Who Was Poor Phil?

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By Doug Deuchler

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So, while you're gobbling your burger-in-a-basket at Poor Phil's, did you ever wonder who he was?  Phil, I mean.  And just what was so "poor" about him?

Well, it's a dark story fraught with failure and drug addiction, and it doesn't end pretty.

First there was Philander's, a restaurant housed in the former ballroom of the Carleton Hotel, which became the first place to serve legal liquor when Oak Park's local Prohibition was repealed in the late '70s.  That upscale eatery was named for Philander Barclay, a one-man historical society who took over a thousand photos that document local streets, businesses, and railroads very early in the 20th Century.  He died in 1940 but many of his photographs are now hanging in bars and businesses all around town. 

Last year Philander's was retooled and given a new name: Barclay's.  The adjacent establishment, Poor Phil's, also celebrates the ill-fated gentleman known for his bike and camera.

Dubbed "Bicycle Barlclay," Philander ran a bike shop but had such poor business skill his store folded early in the auto age.  An eccentric loner, he was known to be generous, often repairing a kid's bicycle free of charge if he knew the family was down on their luck or the father was out of work.  Children from prosperous homes could not get their bikes out of hock until the repairs were paid in full.

Philander was a loner who knew everyone but had no close friends.  He stood on the sidelines, ever watching and recording but never participating.  In a community known for its social involvement, he joined no group, society, club or church.  More than anything he loved to pedal around town on his bicycle ( now on display in the Historical Society) with his bulky Kodak box camera slung across his shoulders.

His treasureed photos, which provide a virtual time machine to local scenery over a century ago, are a treasured part of the collection of the Historical Society of Oak Park and River Forest..  I saw some striking images the other night on the walls of Giordano's, 1115 Chicago Avenue.

Poor Phil Barclay, suffering from insomnia, prowled the village nightly, returning to his rented room at dawn.  He became addicted to sleeping powders.  In that era, when one could obtain morphine and amphetamines at any pharmacy, he developed a drug problem.  He overdosed a number of times, at least twice coming close to death.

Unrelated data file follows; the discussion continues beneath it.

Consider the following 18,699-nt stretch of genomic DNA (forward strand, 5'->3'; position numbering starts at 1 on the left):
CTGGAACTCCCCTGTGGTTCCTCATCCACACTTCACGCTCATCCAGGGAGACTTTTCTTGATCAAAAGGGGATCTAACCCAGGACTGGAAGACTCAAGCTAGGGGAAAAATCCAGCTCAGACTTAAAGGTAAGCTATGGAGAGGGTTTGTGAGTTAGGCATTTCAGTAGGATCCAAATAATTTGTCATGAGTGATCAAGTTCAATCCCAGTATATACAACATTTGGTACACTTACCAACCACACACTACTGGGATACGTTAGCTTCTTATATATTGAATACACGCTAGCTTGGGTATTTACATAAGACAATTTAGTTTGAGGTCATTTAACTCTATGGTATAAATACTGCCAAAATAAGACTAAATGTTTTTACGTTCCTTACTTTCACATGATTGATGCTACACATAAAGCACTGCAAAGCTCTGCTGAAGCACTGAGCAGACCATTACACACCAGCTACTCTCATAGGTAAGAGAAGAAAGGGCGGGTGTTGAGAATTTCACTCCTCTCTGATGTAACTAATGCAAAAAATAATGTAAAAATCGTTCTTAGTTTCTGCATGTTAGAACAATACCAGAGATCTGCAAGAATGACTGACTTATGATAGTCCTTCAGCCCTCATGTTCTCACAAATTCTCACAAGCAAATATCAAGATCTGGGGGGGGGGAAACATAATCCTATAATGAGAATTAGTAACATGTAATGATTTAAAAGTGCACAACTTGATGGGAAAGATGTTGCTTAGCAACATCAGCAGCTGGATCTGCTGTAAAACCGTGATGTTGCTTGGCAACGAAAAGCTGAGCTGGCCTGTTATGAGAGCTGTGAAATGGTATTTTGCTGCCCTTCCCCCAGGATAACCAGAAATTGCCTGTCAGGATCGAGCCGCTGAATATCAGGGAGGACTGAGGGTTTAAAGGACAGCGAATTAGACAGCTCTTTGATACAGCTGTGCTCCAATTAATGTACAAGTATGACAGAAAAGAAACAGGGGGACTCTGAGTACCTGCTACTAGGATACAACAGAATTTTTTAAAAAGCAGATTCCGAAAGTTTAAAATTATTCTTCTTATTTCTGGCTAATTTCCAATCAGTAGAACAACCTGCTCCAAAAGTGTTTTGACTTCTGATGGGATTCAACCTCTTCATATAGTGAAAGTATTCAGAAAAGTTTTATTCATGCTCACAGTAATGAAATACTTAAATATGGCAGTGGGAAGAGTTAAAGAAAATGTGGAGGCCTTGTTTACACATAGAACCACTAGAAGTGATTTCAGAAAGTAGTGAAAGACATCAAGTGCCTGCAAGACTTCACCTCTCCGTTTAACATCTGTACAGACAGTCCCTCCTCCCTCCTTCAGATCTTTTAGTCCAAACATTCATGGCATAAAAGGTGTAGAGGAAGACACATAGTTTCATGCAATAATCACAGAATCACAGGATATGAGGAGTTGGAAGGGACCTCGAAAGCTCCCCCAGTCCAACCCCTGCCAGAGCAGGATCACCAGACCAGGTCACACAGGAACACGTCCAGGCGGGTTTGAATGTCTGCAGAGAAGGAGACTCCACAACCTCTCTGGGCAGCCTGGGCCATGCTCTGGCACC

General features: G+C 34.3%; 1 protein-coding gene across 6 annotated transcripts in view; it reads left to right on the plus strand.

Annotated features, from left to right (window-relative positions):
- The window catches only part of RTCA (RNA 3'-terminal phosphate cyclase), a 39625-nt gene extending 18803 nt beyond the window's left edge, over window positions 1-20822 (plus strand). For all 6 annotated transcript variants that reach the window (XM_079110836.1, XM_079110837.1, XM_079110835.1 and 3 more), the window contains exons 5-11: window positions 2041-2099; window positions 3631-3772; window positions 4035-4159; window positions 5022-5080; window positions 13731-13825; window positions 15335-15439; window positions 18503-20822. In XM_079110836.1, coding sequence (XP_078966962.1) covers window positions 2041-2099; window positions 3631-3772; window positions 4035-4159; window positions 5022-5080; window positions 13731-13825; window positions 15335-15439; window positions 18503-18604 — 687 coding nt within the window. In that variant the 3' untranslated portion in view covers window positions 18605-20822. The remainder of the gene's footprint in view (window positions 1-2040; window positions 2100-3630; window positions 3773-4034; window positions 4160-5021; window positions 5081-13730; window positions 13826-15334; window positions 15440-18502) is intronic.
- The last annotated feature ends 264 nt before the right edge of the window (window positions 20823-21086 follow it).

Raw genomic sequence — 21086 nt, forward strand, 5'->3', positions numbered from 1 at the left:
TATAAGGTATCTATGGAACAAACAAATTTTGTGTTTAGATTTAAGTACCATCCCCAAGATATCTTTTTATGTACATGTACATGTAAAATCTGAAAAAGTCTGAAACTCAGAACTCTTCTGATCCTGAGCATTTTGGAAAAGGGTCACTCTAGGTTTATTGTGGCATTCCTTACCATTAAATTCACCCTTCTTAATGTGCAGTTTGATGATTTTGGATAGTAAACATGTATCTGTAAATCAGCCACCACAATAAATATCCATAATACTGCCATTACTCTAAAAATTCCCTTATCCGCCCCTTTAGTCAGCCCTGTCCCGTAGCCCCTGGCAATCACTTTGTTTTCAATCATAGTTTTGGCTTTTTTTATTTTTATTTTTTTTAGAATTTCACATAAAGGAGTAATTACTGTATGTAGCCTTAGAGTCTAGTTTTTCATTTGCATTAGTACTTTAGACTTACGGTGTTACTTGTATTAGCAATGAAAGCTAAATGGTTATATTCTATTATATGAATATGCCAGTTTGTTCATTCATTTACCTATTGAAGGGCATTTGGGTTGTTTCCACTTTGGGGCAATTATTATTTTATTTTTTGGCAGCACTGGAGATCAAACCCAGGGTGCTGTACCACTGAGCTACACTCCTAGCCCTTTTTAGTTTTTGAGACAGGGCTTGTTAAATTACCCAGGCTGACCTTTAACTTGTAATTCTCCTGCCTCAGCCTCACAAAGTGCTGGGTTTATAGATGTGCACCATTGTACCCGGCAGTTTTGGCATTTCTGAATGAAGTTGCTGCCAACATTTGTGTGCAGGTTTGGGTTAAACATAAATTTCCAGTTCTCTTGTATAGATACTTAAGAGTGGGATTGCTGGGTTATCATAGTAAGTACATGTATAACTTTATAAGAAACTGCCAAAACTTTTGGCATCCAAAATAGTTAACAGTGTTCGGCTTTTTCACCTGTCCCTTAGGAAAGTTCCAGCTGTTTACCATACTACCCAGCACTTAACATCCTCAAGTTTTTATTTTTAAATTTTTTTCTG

During the Hard Times of the '30s, Barclay moved in with his retired schoolteacher sister Luan, living above where Oberweiss Ice Cream Parlor is now located.  Luan shared her tiny pension with him but often money that was given to Phlander for food or clothing was spend on drugs; he'd end up hospitalized.

Finally Poor Phil checked himself into a fine room in the Morrison Hotel in the Loop; that night he overdosed on barbituates.  His ashes were scattered at Forest Home Cemetery in Forest Park.

This week, in celebration of Philander's 132nd birthday, he was portrayed by Mike Stewart in a special tour of South Marion Street, Bicycle Barclay's old neighborhood, adjacent to twhat was then the ground-level railroad tracks. The festiviities and commemoration continue with a Philander Barclay Photo Contest until October 15.  Scope out the Historical Society of Oak Park and River Forest's web site for the rules. 

Reader Comments

5 Comments - Add Your Comment

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jody gerut from oak park   

Posted: January 23rd, 2011 10:36 PM

nicely done. i go to poor phil's a lot and as a history major was always wondering about the place's beginnings. How did it come to specialize in seafood, I wonder?

Pam Risher from Oak Park  

Posted: October 21st, 2010 11:12 AM

Great story, Doug! I enjoyed it!

john murtagh from Oak Park  

Posted: October 9th, 2010 12:48 AM

Your article makes me wish I had met Philander Barclay. What an interesting guy!

Kathy from Oak Park  

Posted: October 1st, 2010 3:41 PM

great story - and I love eating at Poor Phil's.

AJ from Oak Park  

Posted: October 1st, 2010 12:25 PM

Great story, Doug. I enjoyed it much and look forward to hearing more.

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